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http://dx.doi.org/10.1111/ctr.14230DOI Listing
January 2021

A 2020 Banff Antibody-mediatedInjury Working Group examination of international practices for diagnosing antibody-mediated rejection in kidney transplantation - a cohort study.

Transpl Int 2021 Mar;34(3):488-498

Division of Nephrology/Transplant Nephrology, Johns Hopkins University, Baltimore, MD, USA.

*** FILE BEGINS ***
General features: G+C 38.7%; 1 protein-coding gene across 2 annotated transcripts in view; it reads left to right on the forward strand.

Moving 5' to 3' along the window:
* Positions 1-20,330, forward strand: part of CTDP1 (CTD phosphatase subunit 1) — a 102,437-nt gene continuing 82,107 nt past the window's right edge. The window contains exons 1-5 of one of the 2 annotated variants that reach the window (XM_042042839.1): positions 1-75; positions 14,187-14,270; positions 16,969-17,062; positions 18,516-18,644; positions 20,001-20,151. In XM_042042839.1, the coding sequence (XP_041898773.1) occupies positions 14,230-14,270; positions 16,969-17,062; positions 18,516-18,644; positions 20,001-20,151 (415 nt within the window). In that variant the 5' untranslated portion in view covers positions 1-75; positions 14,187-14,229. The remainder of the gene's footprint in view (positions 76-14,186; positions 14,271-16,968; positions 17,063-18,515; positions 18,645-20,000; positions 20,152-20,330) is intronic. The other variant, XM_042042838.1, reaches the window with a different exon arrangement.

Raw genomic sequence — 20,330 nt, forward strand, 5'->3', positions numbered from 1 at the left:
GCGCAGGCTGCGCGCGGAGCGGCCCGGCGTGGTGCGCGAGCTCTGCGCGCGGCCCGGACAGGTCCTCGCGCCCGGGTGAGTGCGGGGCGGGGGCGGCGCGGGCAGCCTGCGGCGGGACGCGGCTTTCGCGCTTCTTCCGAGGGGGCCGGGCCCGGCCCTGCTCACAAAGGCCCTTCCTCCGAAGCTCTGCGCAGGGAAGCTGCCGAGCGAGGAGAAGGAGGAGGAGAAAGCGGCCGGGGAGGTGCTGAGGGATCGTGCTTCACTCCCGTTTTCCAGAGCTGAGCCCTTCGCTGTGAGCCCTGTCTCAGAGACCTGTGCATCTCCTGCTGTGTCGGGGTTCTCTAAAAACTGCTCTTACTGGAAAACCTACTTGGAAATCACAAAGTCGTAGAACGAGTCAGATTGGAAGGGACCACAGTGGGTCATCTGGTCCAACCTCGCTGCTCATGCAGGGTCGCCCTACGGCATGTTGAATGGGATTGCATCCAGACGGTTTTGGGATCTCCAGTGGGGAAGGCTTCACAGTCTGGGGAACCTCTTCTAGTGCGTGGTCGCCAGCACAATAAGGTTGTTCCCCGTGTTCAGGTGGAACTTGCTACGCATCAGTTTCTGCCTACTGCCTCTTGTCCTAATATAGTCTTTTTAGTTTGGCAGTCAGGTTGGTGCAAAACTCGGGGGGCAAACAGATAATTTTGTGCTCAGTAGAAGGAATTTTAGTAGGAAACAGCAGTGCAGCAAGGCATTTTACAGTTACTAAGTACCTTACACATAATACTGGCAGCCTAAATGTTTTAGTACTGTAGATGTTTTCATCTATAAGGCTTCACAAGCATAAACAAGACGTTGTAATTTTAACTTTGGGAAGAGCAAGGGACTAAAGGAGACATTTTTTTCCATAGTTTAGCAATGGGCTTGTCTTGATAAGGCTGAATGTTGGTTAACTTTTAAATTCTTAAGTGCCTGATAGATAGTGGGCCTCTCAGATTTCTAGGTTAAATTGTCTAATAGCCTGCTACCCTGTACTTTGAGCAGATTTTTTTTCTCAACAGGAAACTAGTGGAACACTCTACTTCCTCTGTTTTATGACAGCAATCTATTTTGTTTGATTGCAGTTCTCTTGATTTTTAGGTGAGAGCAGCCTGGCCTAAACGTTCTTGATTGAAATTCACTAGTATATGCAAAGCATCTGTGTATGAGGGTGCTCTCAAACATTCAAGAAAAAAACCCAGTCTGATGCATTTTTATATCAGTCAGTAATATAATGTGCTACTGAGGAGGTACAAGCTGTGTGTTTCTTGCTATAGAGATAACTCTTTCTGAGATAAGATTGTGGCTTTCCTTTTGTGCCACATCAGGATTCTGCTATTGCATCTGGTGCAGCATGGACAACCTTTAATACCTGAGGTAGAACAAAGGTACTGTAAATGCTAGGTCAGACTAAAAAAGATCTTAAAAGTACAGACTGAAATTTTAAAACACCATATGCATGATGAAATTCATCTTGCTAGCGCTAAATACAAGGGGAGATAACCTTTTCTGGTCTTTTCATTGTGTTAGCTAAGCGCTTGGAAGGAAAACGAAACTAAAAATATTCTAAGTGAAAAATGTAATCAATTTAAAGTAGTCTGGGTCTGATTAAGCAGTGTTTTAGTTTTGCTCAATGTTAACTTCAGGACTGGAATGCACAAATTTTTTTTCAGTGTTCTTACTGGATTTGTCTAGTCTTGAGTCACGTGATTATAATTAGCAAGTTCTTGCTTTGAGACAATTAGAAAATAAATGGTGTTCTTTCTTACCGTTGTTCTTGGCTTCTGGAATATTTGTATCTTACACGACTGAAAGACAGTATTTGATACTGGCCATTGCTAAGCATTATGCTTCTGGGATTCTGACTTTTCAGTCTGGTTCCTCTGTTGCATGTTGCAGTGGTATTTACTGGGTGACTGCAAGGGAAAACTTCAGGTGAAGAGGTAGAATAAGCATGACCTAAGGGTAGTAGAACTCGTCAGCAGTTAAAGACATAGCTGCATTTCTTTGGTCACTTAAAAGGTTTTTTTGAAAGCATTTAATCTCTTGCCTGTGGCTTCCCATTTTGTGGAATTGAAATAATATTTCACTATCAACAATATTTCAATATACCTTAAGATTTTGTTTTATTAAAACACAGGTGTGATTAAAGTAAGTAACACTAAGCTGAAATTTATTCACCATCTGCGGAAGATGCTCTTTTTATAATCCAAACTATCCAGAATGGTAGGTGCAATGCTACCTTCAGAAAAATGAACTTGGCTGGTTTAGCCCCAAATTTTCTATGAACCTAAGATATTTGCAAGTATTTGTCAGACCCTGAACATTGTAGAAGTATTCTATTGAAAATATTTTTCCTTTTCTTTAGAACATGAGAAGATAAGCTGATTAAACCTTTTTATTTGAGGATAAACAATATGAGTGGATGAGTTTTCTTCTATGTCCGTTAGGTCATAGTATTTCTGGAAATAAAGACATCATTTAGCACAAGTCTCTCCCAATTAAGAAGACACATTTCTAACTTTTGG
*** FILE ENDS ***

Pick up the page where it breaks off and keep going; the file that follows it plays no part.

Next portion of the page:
The Banff antibody-mediated rejection (ABMR) classification is vulnerable to misinterpretation, but the reasons are unclear. To better understand this vulnerability, we evaluated how ABMR is diagnosed in practice. To do this, the Banff Antibody-Mediated Injury Workgroup electronically surveyed an international cohort of nephrologists/surgeons (n = 133) and renal pathologists (n = 99). Most providers (97%) responded that they use the Banff ABMR classification at least sometimes, but DSA information is often not readily available. Only 41.1% (55/133) of nephrologists/surgeons and 19.2% (19/99) of pathologists reported that they always have DSA results when the biopsy is available. Additionally, only 19.6% (26/133) of nephrologists/surgeons responded that non-HLA antibody or molecular transcripts are obtained when ABMR histologic features are present but DSA is undetected. Several respondents agreed that histologic features concerning for ABMR in the absence of DSA and/or C4d are not well accounted for in the current classification [31.3% (31/99) pathologists and 37.6% (50/133) nephrologist/surgeons]. The Banff ABMR classification appears widely accepted, but efforts to improve the accessibility of DSA information for the multidisciplinary care team are needed. Further clarity is also needed in Banff ABMR nomenclature to account for the spectrum of ABMR and for histologic features suspicious for ABMR when DSA is absent.